Due to their low price and availability, billfish (marlins, sailfish and swordfish) are a favorite group of fish consumed across the Caribbean, and they are widely eaten in Barbados. Although landed in Barbados as well, estimates are that 60% of the marlins, for example, at the fish markets are actually imported. Recent estimates suggest that stock biomass (that is the amount of fish in the ocean per unit of weight) of blue marlin, white marlin and sailfish in the Atlantic have fallen by 70, 90 and 96%. This is the result of consistent and long term overfishing, particularly by long line fisheries targeting tunas. FAO, through the Caribbean Billfish Project, acts as liaison between Caribbean countries while proposing common measures to sustainably harvest this crucial food source. The project is improving regional capacity to sustainably manage fisheries capturing billfish, tuna and other large migratory stocks. For countries such as Barbados, it is important to commit to working with its neighbors to enforce regional rules and regulations in billfish harvesting fisheries to increase the availability of fish at local markets.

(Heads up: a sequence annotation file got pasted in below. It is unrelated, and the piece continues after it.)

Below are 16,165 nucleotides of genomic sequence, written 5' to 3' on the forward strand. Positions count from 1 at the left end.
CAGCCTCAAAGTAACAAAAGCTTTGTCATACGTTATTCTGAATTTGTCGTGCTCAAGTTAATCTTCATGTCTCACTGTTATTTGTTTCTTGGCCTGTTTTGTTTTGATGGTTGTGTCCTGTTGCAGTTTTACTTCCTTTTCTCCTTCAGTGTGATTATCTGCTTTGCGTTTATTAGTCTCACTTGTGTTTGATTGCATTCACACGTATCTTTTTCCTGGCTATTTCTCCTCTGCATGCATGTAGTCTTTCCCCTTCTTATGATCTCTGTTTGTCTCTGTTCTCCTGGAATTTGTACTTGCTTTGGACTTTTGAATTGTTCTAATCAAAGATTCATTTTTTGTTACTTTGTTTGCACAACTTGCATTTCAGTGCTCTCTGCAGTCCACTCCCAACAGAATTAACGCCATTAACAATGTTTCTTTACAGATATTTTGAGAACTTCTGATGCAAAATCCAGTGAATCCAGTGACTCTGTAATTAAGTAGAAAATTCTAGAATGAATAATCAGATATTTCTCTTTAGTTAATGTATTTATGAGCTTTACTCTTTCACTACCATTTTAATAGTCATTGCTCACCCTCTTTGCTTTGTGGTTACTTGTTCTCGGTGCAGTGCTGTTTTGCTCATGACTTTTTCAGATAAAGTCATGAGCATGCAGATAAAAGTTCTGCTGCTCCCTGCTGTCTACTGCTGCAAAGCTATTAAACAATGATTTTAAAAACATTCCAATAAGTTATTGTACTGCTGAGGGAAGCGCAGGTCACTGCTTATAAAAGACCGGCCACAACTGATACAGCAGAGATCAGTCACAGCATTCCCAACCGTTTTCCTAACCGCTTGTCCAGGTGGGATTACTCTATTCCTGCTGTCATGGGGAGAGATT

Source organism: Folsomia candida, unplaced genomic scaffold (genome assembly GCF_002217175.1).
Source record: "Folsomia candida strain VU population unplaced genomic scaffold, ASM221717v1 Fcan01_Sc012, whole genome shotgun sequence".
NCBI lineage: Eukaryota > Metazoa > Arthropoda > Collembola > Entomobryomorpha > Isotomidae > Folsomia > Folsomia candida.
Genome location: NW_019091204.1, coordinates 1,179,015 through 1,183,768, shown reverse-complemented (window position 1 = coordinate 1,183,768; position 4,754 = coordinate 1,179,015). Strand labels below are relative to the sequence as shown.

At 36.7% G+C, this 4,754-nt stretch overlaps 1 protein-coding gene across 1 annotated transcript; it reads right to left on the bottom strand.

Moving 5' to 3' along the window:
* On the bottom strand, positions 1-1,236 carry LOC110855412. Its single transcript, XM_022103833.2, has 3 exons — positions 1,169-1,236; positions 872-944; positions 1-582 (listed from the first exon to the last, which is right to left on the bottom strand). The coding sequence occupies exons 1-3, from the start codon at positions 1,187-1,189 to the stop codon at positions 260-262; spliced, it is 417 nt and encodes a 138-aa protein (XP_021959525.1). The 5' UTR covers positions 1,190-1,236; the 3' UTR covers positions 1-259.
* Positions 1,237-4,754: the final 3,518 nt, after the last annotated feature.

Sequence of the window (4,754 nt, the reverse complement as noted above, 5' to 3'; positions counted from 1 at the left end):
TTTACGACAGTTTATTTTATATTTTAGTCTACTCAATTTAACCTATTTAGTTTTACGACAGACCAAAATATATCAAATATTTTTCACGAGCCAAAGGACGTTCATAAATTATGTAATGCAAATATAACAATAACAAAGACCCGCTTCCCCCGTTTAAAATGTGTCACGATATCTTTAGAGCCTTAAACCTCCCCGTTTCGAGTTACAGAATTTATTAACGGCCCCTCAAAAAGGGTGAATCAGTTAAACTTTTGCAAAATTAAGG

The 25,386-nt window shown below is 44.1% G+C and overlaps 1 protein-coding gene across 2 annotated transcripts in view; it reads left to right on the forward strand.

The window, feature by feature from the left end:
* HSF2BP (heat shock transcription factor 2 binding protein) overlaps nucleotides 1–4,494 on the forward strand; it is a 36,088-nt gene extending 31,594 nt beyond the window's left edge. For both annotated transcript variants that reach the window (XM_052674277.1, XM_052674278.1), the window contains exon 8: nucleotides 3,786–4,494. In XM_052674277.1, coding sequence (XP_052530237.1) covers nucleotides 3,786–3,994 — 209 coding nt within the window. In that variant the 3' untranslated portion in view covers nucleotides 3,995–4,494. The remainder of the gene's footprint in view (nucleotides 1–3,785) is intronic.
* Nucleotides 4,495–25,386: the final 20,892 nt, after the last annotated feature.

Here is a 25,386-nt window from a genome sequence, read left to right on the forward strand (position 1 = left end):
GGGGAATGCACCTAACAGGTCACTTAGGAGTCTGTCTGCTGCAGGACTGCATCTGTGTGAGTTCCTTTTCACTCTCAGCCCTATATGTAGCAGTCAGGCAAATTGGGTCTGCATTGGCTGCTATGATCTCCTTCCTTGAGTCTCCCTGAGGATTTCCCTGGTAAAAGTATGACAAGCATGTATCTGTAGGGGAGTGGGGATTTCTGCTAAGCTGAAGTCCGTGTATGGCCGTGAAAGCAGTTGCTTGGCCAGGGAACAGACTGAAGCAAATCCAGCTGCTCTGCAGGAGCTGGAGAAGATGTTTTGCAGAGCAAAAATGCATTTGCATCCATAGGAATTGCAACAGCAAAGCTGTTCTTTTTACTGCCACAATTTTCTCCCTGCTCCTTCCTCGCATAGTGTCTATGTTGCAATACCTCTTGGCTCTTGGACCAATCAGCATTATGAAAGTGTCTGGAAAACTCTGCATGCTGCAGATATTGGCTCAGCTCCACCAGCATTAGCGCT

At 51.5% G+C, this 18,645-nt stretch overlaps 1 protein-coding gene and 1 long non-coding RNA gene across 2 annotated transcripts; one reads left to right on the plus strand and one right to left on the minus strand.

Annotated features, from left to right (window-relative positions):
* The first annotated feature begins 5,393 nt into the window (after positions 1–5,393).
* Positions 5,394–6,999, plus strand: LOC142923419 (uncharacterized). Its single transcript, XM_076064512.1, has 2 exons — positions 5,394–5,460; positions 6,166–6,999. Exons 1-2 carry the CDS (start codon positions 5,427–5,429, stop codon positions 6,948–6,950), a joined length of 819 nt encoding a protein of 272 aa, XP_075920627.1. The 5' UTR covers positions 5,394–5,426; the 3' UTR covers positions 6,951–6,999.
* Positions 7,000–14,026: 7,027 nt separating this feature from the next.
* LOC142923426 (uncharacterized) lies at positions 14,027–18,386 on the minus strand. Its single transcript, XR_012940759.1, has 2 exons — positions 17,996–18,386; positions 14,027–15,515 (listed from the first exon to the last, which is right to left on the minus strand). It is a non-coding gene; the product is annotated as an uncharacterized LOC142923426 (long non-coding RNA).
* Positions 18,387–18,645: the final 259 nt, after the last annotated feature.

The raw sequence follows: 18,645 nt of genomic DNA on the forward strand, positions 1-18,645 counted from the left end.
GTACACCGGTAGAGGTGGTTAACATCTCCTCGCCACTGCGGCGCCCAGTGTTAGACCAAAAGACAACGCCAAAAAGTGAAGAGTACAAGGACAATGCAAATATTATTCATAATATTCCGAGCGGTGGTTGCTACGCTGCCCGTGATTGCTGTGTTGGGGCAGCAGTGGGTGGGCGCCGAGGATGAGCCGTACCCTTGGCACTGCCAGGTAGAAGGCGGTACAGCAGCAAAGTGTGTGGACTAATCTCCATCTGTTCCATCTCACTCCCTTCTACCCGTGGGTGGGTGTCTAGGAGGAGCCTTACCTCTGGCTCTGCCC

While the fish markets and the Oistin’s fish fry thus create the illusion of copious local fish availability this article has shown that in reality a large majority of these fish are actually imported. Barbados and other Caribbean countries are highly vulnerable to decreases in the sustainability of fish and emerging threats are posing significant challenges to the region. In this regard, the role of International Organizations such as FAO is crucial. FAO exists to work with countries to bring in the best practices from around the globe, improve the availability of fish from the region, build national capacity and encourage regional cooperation to ensure that future generations, including in Barbados, may benefit from their surrounding oceans.
By Iris Monnereau,Roy Bealey, Carlos Fuentevilla
This article has been sponsored by the Food and Agriculture Organization of the United Nations, Subregional Office for the Caribbean. The Authors are Iris Monnereau, Regional Project Coordinator of the Climate Change Adaptation of the Eastern Caribbean Fisheries Sector (CC4FISH) Project, Roy Bealey, Regional Project Coordinator of the Caribbean Billfish Project and Carlos Fuentevilla, Regional Project Coordinator of the Sustainable Management of Bycatch in Latin American and Caribbean bottom trawl fisheries Project.